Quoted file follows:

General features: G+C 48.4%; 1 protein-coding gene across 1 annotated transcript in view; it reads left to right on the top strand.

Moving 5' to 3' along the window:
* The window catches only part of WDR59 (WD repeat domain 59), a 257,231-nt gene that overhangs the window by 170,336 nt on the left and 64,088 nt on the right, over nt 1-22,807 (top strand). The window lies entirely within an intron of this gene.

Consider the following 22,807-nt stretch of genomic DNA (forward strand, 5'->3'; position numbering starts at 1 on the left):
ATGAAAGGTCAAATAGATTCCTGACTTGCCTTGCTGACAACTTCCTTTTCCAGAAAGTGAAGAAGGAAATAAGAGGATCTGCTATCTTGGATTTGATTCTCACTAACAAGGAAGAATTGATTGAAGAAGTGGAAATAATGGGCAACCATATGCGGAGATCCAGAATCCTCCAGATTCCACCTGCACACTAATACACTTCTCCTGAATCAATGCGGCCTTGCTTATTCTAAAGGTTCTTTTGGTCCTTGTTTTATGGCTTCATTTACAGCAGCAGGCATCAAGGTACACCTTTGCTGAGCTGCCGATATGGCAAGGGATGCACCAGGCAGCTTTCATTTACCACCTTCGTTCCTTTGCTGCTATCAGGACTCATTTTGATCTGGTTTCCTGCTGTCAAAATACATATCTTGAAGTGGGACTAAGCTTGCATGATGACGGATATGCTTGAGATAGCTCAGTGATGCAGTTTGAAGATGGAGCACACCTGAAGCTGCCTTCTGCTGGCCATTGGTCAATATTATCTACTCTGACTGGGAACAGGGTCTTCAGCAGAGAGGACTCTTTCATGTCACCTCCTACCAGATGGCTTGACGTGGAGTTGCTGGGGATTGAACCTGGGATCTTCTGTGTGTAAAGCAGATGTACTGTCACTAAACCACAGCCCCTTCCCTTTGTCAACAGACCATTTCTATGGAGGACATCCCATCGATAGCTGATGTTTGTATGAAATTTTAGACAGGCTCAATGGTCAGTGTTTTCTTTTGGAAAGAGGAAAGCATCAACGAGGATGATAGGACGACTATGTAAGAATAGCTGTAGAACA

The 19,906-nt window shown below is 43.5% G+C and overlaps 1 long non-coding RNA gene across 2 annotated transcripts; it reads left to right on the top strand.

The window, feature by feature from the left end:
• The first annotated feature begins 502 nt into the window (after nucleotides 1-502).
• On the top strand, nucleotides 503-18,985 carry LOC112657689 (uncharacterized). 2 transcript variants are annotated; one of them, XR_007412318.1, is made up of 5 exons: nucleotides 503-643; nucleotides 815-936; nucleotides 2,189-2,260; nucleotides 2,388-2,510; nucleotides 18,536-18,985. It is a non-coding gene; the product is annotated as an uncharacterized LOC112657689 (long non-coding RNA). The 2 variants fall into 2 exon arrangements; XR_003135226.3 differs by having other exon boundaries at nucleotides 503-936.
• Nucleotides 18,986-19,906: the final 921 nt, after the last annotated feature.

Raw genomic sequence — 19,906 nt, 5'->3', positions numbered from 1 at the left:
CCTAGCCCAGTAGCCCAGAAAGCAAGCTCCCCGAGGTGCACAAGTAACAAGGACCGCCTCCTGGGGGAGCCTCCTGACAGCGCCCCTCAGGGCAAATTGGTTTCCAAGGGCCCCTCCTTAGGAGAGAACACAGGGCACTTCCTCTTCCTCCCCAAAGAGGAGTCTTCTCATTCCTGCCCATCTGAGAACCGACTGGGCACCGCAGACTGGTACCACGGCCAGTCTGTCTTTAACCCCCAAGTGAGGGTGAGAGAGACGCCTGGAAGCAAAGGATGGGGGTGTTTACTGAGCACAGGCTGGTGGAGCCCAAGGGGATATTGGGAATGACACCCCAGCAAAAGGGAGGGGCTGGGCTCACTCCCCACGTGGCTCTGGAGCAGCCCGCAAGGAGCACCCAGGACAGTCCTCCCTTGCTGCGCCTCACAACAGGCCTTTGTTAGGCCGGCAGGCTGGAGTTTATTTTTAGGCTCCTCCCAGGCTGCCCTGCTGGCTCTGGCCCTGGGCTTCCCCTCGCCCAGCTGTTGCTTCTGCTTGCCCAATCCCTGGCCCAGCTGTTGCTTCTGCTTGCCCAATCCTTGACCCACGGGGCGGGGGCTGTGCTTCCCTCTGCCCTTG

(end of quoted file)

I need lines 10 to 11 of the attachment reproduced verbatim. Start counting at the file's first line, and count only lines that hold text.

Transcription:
• Nucleotides 18,986-19,906: the final 921 nt, after the last annotated feature.

Raw genomic sequence — 19,906 nt, 5'->3', positions numbered from 1 at the left: